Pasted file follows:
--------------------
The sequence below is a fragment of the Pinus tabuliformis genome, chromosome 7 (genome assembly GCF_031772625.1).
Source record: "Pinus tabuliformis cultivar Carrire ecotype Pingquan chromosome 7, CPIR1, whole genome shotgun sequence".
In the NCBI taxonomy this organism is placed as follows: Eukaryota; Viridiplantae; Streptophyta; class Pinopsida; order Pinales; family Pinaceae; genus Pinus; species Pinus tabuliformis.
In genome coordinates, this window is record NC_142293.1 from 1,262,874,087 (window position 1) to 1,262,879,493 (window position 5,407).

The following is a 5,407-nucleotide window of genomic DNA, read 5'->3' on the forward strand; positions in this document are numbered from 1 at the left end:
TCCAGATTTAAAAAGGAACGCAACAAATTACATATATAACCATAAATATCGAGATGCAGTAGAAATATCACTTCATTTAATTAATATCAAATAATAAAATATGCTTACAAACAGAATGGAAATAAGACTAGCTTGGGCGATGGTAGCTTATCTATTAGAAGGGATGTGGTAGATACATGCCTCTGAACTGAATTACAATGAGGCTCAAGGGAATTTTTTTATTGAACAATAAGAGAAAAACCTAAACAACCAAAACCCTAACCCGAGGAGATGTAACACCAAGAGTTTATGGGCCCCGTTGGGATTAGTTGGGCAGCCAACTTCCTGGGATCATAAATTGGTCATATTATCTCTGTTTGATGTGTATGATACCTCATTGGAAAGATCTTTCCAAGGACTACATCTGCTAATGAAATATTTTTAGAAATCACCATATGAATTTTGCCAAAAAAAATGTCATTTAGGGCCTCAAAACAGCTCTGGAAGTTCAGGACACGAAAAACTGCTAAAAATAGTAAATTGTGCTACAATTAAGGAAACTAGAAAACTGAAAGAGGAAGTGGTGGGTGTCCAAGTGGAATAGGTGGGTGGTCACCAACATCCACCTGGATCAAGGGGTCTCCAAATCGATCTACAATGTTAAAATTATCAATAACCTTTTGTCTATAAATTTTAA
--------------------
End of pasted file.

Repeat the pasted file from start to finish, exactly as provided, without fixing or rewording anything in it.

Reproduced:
The sequence below is a fragment of the Pinus tabuliformis genome, chromosome 7 (genome assembly GCF_031772625.1).
Source record: "Pinus tabuliformis cultivar Carrire ecotype Pingquan chromosome 7, CPIR1, whole genome shotgun sequence".
In the NCBI taxonomy this organism is placed as follows: Eukaryota; Viridiplantae; Streptophyta; class Pinopsida; order Pinales; family Pinaceae; genus Pinus; species Pinus tabuliformis.
In genome coordinates, this window is record NC_142293.1 from 1,262,874,087 (window position 1) to 1,262,879,493 (window position 5,407).

The following is a 5,407-nucleotide window of genomic DNA, read 5'->3' on the forward strand; positions in this document are numbered from 1 at the left end:
TCCAGATTTAAAAAGGAACGCAACAAATTACATATATAACCATAAATATCGAGATGCAGTAGAAATATCACTTCATTTAATTAATATCAAATAATAAAATATGCTTACAAACAGAATGGAAATAAGACTAGCTTGGGCGATGGTAGCTTATCTATTAGAAGGGATGTGGTAGATACATGCCTCTGAACTGAATTACAATGAGGCTCAAGGGAATTTTTTTATTGAACAATAAGAGAAAAACCTAAACAACCAAAACCCTAACCCGAGGAGATGTAACACCAAGAGTTTATGGGCCCCGTTGGGATTAGTTGGGCAGCCAACTTCCTGGGATCATAAATTGGTCATATTATCTCTGTTTGATGTGTATGATACCTCATTGGAAAGATCTTTCCAAGGACTACATCTGCTAATGAAATATTTTTAGAAATCACCATATGAATTTTGCCAAAAAAAATGTCATTTAGGGCCTCAAAACAGCTCTGGAAGTTCAGGACACGAAAAACTGCTAAAAATAGTAAATTGTGCTACAATTAAGGAAACTAGAAAACTGAAAGAGGAAGTGGTGGGTGTCCAAGTGGAATAGGTGGGTGGTCACCAACATCCACCTGGATCAAGGGGTCTCCAAATCGATCTACAATGTTAAAATTATCAATAACCTTTTGTCTATAAATTTTAA